Preparing Doctoral Students to Teach in an Increasingly Virtual World: A Response to COVID-19 and Beyond

Robbie Bishop-Monroe, Brandon Di Paulo Harrison, Margaret E. Knight, Cynthia Corritore, Brian J. Rybarczyk, Anne Stewart York


The recent global pandemic revealed just how unprepared faculty and doctoral students at many U.S. colleges and universities were to teach online. In this study, we investigate the extent to which current and recently graduated doctoral students are prepared to teach online, how they are rewarded for those online teaching skills, and how they could be more effectively prepared. To answer these questions, we surveyed the beliefs of doctoral students and recently graduated faculty members from a Midwestern private university and a Southeastern state university regarding online teaching preparedness compared with those of faculty, department chairs, and deans. We also used data from a summer teaching pilot program to explore best practices for improving doctoral students’ preparation to teach online. Findings suggest that educating doctoral students to teach in a virtual world can increase students’ confidence and ability to teach in this mode and can be cost effective if offered across disciplines. However, while doctoral students believe that online competency is important in hiring and tenure decisions, deans and department chairs do not necessarily agree, and few schools provide meaningful preparation for online teaching to their doctoral students.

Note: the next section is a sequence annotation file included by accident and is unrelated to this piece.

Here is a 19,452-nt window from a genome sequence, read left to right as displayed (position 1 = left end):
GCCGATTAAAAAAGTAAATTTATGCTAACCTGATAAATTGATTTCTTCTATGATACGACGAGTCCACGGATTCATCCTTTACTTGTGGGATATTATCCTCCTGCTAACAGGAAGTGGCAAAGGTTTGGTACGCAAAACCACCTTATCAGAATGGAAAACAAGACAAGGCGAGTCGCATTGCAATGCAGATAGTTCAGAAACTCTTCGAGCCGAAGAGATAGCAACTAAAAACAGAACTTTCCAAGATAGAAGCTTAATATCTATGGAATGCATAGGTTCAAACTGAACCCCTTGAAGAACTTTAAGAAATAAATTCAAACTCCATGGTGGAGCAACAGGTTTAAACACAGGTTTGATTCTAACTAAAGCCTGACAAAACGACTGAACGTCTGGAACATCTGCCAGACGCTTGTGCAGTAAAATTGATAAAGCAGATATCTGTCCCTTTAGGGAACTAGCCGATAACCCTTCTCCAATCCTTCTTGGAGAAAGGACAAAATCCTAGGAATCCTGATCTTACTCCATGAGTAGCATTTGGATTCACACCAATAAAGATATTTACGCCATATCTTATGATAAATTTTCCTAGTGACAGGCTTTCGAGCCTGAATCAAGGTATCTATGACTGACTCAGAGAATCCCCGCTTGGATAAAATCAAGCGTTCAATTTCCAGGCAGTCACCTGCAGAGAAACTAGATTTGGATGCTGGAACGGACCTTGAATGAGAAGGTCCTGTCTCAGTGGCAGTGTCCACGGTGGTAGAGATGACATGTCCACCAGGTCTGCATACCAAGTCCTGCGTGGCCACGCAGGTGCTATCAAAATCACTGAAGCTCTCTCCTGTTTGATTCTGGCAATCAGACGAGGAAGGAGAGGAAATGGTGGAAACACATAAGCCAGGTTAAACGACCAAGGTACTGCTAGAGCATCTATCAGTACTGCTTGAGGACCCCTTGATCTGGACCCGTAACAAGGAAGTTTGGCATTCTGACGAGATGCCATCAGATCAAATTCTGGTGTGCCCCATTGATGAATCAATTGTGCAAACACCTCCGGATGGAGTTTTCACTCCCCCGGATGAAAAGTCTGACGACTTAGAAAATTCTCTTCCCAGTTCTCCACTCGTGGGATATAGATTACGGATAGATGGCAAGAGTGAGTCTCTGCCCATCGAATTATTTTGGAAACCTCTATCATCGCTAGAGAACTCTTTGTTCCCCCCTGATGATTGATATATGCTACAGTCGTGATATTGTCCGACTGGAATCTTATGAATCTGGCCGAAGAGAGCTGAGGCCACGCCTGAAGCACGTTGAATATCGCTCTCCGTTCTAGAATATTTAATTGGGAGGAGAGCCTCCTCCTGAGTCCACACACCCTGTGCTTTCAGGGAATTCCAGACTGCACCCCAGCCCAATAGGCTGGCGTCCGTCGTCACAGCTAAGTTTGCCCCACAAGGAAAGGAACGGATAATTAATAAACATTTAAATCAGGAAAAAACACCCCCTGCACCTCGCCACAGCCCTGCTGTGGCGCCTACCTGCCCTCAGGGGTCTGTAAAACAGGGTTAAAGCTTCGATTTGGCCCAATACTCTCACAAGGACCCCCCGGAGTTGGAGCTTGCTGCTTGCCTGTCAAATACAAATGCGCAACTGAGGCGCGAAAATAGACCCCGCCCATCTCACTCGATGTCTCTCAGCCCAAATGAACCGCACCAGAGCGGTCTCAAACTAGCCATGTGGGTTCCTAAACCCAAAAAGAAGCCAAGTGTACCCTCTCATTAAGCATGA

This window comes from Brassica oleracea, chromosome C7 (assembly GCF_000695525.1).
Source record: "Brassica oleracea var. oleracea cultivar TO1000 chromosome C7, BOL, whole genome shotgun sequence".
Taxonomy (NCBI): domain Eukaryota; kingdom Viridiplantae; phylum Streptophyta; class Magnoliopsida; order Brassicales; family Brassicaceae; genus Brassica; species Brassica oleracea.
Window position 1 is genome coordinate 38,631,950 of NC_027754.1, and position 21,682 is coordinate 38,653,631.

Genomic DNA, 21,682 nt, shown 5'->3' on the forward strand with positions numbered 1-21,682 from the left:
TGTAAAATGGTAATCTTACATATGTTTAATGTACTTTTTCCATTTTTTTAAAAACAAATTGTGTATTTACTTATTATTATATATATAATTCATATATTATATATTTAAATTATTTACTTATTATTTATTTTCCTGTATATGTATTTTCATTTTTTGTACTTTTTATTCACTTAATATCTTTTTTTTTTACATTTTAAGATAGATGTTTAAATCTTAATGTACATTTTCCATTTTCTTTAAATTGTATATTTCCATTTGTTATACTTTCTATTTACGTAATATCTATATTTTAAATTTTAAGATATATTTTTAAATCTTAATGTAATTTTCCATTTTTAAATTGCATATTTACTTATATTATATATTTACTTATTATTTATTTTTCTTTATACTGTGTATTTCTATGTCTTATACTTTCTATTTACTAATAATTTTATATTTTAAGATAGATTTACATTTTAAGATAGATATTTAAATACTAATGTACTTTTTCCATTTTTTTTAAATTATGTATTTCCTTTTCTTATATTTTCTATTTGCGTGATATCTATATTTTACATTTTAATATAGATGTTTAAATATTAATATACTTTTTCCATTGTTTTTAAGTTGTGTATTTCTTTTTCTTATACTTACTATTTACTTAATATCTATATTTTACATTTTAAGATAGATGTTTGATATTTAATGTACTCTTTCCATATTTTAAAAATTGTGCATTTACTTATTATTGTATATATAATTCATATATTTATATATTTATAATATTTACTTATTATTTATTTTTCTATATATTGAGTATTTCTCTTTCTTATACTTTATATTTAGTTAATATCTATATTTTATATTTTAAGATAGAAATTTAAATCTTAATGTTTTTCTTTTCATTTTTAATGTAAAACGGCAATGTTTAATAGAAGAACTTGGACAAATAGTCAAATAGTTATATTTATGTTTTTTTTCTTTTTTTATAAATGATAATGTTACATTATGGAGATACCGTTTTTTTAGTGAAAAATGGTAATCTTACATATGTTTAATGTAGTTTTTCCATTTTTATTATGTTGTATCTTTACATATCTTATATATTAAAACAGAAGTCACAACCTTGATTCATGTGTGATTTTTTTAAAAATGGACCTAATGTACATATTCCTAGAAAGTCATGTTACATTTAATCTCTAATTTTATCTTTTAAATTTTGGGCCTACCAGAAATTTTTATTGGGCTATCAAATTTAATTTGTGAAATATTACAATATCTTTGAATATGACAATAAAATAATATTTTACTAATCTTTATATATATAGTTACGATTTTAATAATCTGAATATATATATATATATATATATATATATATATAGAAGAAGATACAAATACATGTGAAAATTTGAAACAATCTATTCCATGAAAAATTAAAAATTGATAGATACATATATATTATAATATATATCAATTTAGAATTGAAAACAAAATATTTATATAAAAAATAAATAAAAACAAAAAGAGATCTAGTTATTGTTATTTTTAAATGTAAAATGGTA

online teaching preparedness, online teaching, online learning, doctoral student education, COVID-19

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Copyright (c) 2021 Robbie Bishop-Monroe, Brandon Di Paulo Harrison, Margaret E. Knight, Cynthia Corritore, Brian J. Rybarczyk, Anne Stewart York

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